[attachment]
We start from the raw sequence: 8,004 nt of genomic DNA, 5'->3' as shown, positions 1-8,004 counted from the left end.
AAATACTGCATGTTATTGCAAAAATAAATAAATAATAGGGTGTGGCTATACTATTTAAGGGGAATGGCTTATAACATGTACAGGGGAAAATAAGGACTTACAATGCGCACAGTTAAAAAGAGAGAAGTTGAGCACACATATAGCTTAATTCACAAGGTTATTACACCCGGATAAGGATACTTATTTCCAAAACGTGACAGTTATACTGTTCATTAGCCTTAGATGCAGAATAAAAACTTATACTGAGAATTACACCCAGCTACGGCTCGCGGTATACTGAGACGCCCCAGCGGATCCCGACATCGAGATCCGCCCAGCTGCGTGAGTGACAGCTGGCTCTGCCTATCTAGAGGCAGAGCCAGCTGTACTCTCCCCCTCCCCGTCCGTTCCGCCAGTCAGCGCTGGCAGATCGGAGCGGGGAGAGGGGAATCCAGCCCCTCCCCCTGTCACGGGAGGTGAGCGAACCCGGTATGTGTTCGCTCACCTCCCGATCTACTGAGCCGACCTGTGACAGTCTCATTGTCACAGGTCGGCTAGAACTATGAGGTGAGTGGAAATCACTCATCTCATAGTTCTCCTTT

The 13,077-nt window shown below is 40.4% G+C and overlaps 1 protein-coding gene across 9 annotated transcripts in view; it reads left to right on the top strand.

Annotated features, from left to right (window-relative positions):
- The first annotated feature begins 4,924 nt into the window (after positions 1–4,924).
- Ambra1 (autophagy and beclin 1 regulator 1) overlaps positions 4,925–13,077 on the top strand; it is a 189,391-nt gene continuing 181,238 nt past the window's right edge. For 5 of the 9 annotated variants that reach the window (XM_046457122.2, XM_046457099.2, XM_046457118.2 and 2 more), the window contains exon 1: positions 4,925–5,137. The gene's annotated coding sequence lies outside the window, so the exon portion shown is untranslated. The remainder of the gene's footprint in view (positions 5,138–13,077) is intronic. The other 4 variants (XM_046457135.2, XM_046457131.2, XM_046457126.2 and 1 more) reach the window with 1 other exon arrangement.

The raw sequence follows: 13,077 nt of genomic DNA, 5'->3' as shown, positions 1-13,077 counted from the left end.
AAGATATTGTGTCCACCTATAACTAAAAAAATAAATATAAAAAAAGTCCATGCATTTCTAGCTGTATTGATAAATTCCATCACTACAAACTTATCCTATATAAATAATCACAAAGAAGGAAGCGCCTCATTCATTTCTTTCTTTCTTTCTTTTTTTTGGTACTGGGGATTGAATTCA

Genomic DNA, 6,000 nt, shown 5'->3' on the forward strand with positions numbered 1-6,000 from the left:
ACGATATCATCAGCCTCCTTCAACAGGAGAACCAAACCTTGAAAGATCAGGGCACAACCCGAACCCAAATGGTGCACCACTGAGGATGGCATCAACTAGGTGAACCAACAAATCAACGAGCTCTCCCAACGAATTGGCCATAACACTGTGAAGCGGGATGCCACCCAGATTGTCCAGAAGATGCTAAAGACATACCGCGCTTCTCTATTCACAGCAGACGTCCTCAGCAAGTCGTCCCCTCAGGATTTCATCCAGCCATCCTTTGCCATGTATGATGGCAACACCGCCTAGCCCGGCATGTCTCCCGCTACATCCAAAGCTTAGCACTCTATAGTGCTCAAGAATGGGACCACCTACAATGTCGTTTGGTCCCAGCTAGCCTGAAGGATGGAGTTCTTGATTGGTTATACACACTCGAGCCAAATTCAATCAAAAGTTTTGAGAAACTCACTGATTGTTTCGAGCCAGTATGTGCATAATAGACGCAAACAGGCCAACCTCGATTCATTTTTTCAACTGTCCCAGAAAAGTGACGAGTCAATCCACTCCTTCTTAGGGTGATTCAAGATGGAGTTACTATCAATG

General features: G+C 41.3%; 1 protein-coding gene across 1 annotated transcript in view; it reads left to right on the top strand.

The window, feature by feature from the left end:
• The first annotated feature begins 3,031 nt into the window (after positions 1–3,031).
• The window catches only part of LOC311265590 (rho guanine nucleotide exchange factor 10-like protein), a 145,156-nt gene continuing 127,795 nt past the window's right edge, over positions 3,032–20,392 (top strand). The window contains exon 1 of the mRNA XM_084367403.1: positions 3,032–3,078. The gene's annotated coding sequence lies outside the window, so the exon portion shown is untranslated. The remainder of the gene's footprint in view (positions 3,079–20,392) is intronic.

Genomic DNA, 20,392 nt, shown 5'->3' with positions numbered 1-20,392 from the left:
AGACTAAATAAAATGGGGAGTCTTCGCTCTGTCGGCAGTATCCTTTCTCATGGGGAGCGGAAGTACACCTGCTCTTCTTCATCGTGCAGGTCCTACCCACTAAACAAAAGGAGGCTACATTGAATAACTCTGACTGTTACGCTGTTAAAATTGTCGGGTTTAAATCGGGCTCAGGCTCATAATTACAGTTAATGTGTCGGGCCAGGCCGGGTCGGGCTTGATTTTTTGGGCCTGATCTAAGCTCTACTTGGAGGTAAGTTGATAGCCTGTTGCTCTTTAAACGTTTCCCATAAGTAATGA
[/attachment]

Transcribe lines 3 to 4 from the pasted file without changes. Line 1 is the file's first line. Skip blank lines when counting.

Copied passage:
The 13,077-nt window shown below is 40.4% G+C and overlaps 1 protein-coding gene across 9 annotated transcripts in view; it reads left to right on the top strand.

Annotated features, from left to right (window-relative positions):